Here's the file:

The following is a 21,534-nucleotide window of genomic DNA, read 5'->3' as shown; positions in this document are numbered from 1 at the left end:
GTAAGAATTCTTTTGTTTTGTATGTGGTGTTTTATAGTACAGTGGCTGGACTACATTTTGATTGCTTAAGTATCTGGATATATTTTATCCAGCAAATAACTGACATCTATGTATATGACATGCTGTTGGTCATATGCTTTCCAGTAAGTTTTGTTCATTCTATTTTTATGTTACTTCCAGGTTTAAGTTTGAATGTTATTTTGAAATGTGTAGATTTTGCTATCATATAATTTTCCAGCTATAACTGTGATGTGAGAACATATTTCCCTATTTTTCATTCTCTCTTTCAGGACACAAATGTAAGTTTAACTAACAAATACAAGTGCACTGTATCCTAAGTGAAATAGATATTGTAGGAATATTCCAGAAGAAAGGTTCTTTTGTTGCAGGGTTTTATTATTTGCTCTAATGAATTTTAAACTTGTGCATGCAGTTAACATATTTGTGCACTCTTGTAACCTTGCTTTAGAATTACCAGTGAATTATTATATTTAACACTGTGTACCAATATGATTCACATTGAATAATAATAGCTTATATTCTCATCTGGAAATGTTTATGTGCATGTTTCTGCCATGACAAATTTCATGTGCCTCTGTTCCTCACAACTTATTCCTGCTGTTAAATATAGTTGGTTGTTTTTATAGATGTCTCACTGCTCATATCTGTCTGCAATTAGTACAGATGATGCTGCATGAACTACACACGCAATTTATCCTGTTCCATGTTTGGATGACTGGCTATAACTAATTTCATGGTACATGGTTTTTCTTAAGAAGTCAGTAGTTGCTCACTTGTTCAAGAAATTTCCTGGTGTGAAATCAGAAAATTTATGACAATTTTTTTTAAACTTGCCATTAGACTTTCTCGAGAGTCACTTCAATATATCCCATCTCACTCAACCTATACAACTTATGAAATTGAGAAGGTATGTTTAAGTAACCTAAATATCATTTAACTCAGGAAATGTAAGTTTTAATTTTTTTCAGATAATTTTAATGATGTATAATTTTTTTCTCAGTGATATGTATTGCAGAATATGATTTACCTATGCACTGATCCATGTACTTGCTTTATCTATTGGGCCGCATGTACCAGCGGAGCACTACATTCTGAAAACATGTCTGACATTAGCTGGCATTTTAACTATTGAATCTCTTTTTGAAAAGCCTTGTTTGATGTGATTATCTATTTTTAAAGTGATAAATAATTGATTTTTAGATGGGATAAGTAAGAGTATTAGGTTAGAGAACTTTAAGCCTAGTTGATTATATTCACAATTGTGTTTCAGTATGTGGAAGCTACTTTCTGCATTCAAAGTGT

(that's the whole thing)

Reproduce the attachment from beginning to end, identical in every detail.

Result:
The following is a 21,534-nucleotide window of genomic DNA, read 5'->3' as shown; positions in this document are numbered from 1 at the left end:
GTAAGAATTCTTTTGTTTTGTATGTGGTGTTTTATAGTACAGTGGCTGGACTACATTTTGATTGCTTAAGTATCTGGATATATTTTATCCAGCAAATAACTGACATCTATGTATATGACATGCTGTTGGTCATATGCTTTCCAGTAAGTTTTGTTCATTCTATTTTTATGTTACTTCCAGGTTTAAGTTTGAATGTTATTTTGAAATGTGTAGATTTTGCTATCATATAATTTTCCAGCTATAACTGTGATGTGAGAACATATTTCCCTATTTTTCATTCTCTCTTTCAGGACACAAATGTAAGTTTAACTAACAAATACAAGTGCACTGTATCCTAAGTGAAATAGATATTGTAGGAATATTCCAGAAGAAAGGTTCTTTTGTTGCAGGGTTTTATTATTTGCTCTAATGAATTTTAAACTTGTGCATGCAGTTAACATATTTGTGCACTCTTGTAACCTTGCTTTAGAATTACCAGTGAATTATTATATTTAACACTGTGTACCAATATGATTCACATTGAATAATAATAGCTTATATTCTCATCTGGAAATGTTTATGTGCATGTTTCTGCCATGACAAATTTCATGTGCCTCTGTTCCTCACAACTTATTCCTGCTGTTAAATATAGTTGGTTGTTTTTATAGATGTCTCACTGCTCATATCTGTCTGCAATTAGTACAGATGATGCTGCATGAACTACACACGCAATTTATCCTGTTCCATGTTTGGATGACTGGCTATAACTAATTTCATGGTACATGGTTTTTCTTAAGAAGTCAGTAGTTGCTCACTTGTTCAAGAAATTTCCTGGTGTGAAATCAGAAAATTTATGACAATTTTTTTTAAACTTGCCATTAGACTTTCTCGAGAGTCACTTCAATATATCCCATCTCACTCAACCTATACAACTTATGAAATTGAGAAGGTATGTTTAAGTAACCTAAATATCATTTAACTCAGGAAATGTAAGTTTTAATTTTTTTCAGATAATTTTAATGATGTATAATTTTTTTCTCAGTGATATGTATTGCAGAATATGATTTACCTATGCACTGATCCATGTACTTGCTTTATCTATTGGGCCGCATGTACCAGCGGAGCACTACATTCTGAAAACATGTCTGACATTAGCTGGCATTTTAACTATTGAATCTCTTTTTGAAAAGCCTTGTTTGATGTGATTATCTATTTTTAAAGTGATAAATAATTGATTTTTAGATGGGATAAGTAAGAGTATTAGGTTAGAGAACTTTAAGCCTAGTTGATTATATTCACAATTGTGTTTCAGTATGTGGAAGCTACTTTCTGCATTCAAAGTGT